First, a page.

Apple's new partner
Steve Jobs did the best he could for Apple. No other move could have lent the company such support -- "removed the stink of death," as one analyst put it. The image that ran in all the newspapers was unfortunate: a 40-foot televised head of Gates towering over a live, but merely mortal, Jobs. If Gates had walked onstage in person the message would have been wholly different. This is what I had expected to happen based on anticipatory rumors. Adding to the Orwellian overtones of that image, on Friday Apple re-appointed TBWA Chiat/ Day, the ad agency responsible for its groundbreaking "1984" spot . Wall Street liked the Microsoft partnership : Apple stock gained over 50% in the days following the announcement. (One person of my acquaintence, lacking the courage of his convictions, now kicks himself for having bought a mere 100 shares of Apple after Amelio resigned.) The stock has since settled by 10%, but is still at its highest point in over a year . Apple's new MacOs 8, which shipped on-time and bug-free, is the company's fastest-selling product ever, shipping 1.2 million copies in its first two weeks .
The clone makers aren't partaking of the OS8 bounty yet, as the parties are still negotiating over licensing terms. Persistent rumor in the weeks following Amelio's departure hinted that Steve Jobs was applying brakes to Apple's licensing strategy. It was said that Jobs favored moving the company in the direction of the Network PC (Larry Ellison's appointment to Apple's board has done nothing to dispel this notion).
What does the deal mean for Microsoft?
Maritz: Good luck.
CW: It's not going to run in Internet Explorer.
Maritz: It may or may not. But the point is, that's Sun's problem. It's not our problem.
We'll give the last word to Forbes ASAP's George Gilder:
> With a $250 million check, Mr. Gates has managed to change the
> subject in the press from Microsoft's Java battle to a long-past
> conflict over desktop operating systems. But he has not shifted
> the tides of change. He has merely embarrassed Oracle's Mr. Elli-
> son by increasing the price of any purchase of Apple, and he has
> trumped Netscape by buying dominance for the Microsoft browser
> in the next Apple operating system.
Thanks to Mark Baker and Dan Kohn, who will recognize some of their thinking in the foregoing analysis.
The Alta Vista search engine
See also TBTF for 1997-10-20, 08-11, 04-04, 1996-12-24, 01-14, 1995-12-18
The number of visitors who arrive at TBTF from Alta Vista has dropped noticably in the last month, and the 40-page rule may explain why. I invited Alta Vista's architect, Louis Monier <monier at pa dot dec dot com>, to elaborate on the search site's indexing policy, but he did not respond.
Email spam and antispam tactics
See also TBTF for 2000-07-20, 1999-07-19, 1998-11-17, 07-27, 03-30, 02-09, 01-12, 1997-11-24, 10-20, 09-29, 09-22, more...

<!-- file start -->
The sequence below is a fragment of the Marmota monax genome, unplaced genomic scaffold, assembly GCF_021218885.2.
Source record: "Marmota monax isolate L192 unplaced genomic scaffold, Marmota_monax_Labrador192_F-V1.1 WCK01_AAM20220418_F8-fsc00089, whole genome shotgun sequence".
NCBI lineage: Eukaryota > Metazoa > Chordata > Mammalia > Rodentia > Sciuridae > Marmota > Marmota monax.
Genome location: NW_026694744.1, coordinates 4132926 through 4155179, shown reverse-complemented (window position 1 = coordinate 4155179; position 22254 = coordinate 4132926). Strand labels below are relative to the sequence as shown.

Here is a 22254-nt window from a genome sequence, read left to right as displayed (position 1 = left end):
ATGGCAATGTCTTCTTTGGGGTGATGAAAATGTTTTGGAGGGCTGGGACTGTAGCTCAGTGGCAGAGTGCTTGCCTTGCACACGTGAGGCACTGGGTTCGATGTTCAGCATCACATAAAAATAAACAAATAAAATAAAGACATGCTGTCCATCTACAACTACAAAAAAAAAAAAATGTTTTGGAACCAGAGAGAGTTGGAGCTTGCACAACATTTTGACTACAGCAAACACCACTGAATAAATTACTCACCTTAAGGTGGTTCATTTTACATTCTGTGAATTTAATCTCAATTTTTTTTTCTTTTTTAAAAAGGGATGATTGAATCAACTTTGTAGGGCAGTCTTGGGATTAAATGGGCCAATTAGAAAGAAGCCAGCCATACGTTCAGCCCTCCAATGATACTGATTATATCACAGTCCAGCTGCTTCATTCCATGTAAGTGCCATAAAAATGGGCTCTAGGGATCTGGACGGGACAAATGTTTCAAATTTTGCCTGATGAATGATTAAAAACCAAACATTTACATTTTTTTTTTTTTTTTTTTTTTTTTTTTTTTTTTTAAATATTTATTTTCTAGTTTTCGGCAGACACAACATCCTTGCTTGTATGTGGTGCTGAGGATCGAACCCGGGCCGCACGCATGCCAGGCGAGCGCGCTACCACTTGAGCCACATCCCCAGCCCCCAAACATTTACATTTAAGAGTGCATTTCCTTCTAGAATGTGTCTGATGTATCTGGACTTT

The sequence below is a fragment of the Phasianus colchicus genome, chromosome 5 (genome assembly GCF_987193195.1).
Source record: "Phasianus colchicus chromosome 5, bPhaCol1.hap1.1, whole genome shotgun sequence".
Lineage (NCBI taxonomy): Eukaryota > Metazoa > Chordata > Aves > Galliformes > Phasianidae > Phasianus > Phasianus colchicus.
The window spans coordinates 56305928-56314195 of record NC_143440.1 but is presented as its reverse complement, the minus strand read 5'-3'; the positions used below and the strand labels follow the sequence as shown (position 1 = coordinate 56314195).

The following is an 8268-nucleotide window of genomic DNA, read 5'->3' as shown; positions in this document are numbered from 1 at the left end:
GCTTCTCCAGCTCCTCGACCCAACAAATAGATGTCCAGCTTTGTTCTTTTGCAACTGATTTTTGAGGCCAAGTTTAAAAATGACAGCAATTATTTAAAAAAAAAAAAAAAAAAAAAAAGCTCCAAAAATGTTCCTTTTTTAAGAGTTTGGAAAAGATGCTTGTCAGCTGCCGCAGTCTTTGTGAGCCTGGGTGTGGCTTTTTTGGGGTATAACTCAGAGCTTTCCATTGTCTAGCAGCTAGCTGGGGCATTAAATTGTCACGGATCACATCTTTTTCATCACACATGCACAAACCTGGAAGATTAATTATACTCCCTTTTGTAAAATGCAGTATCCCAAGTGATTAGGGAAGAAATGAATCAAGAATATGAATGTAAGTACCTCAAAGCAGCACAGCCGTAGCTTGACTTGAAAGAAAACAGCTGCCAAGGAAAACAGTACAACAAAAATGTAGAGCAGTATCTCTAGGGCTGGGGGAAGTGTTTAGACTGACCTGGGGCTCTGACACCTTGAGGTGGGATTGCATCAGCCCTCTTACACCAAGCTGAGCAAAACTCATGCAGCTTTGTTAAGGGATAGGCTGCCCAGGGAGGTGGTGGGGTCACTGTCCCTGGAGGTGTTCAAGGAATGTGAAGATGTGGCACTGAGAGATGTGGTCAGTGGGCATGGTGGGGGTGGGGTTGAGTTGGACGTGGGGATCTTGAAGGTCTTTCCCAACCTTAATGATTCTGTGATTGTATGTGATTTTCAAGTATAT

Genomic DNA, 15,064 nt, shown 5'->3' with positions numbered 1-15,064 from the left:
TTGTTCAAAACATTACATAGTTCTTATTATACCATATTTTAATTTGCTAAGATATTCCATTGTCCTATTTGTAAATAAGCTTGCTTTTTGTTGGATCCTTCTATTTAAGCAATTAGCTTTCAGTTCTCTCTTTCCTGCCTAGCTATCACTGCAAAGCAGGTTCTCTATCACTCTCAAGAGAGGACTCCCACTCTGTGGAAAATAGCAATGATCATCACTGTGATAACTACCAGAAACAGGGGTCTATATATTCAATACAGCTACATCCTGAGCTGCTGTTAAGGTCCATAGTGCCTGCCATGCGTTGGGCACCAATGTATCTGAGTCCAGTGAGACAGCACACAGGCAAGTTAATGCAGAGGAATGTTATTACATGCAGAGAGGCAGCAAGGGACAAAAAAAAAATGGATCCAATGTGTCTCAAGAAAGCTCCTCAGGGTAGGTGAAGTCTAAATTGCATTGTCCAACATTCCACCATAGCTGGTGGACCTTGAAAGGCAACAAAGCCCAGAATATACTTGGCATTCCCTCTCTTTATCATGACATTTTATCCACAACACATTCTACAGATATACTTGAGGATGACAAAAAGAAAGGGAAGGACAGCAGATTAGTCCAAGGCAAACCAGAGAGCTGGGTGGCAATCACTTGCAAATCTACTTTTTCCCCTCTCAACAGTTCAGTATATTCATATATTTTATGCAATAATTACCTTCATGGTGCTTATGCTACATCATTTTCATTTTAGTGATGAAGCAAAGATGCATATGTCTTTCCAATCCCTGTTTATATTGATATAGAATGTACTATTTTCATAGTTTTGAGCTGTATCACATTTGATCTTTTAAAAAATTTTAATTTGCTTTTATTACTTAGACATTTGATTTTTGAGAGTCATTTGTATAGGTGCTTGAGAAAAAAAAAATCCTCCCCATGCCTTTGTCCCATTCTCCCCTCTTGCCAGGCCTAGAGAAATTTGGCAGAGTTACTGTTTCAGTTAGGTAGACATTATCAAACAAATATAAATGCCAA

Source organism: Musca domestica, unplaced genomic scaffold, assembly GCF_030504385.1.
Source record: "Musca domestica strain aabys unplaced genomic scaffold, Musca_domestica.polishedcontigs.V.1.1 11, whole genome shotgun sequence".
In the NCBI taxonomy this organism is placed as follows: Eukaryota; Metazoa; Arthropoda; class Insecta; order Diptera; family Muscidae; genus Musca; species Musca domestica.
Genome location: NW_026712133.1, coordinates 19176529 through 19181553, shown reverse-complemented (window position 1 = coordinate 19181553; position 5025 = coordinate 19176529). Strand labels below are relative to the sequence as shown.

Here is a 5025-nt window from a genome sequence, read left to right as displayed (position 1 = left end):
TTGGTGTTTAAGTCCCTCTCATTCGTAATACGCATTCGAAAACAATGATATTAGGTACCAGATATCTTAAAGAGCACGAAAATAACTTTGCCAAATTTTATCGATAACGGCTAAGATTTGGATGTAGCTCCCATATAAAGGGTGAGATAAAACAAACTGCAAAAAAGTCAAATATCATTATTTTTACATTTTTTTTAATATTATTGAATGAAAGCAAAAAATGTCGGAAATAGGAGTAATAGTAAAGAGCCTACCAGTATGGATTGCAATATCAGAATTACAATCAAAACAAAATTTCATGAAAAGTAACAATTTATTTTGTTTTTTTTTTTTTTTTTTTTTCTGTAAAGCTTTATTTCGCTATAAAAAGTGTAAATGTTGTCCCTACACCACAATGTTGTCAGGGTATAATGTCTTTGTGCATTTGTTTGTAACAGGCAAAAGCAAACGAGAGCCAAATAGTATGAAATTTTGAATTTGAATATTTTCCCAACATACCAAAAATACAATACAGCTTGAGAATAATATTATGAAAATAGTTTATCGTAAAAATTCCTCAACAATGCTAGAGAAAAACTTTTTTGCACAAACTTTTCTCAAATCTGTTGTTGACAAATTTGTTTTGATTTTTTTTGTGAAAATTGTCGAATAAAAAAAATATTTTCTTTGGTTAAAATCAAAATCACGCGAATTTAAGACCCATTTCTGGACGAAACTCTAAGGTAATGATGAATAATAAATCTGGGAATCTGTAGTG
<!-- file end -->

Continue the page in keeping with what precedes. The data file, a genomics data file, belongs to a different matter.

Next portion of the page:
See also TBTF for 1997-09-15, 08-11, 07-21, 07-14, 1996-03-17, 03-10, 02-27, 02-19
Microsoft security bugs and exploits
See also TBTF for 1999-08-30, 1998-02-02, 01-26, 01-19, 1997-11-17, 11-10, 10-20, 08-11, 06-23, 05-22, 05-08, more...
The bug allows a Java applet to establish a TCP/IP connection to an arbitrary host, something that should be impossible under Java's security model. Mesander's exploit page is here  and Microsoft's response here . So far there is no fix for the bug. Mesander discovered on investigating further that the same or a similar bug may be present in the Netscape and HotJava implementations of the Java VM as well. Netscape is vulnerable only in certain HTTP proxy configurations. HotJava and MSIE are susceptible to subversion of their Java class loaders. The Macintosh platform is not affected.
Java Mischief becomes #12 in the TBTF list  of Microsoft security exploits uncovered in 1997. Thanks to Glen McCready for the forward.
Domain name policy
See also TBTF for 2000-04-19, 03-31, 1999-12-16, 10-05, 08-30, 08-16, 07-26, 07-19, 07-08, 06-14, 05-22, more...
> Material utilizing microelectromechanical systems (MEMS) is
> almost sentient in that is can sense (strain, temperature,
> pressure, motion, etc.), actuate (push, squeeze, deflect,
> switch, etc.), communicate (with fibers, antennas, wires,
> etc.), and calculate (with microprocessors). Machines or
> even arrays of millimeter and micron-sized machines on a
> chip, made with integrated-circuit technology, are still
> at an early stage of deployment, but researchers foresee a
> micro-industrial revolution: clouds of meteorological smart
> dust sent to keep an eye on a hurricane, programmable sili-
> con cilia to sort blood cells or position tiny machine parts,
> and microflaps to control a plane's wing shape.
science-week -- mail firstname.lastname@example.org without subject and with message: sub science-week Archive at < http://members.aol.com/sciweek/ > .
TBTF home and archive at http://www.tbtf.com/ . To subscribe send the message "subscribe" to email@example.com. TBTF is Copyright 1994-1997 by Keith Dawson, <dawson dot tbtf at gmail dot com>. Com- mercial use prohibited. For non-commercial purposes please forward, post, and link as you see fit. _______________________________________________ Keith Dawson dawson dot tbtf at gmail dot com Layer of ash separates morning and evening milk.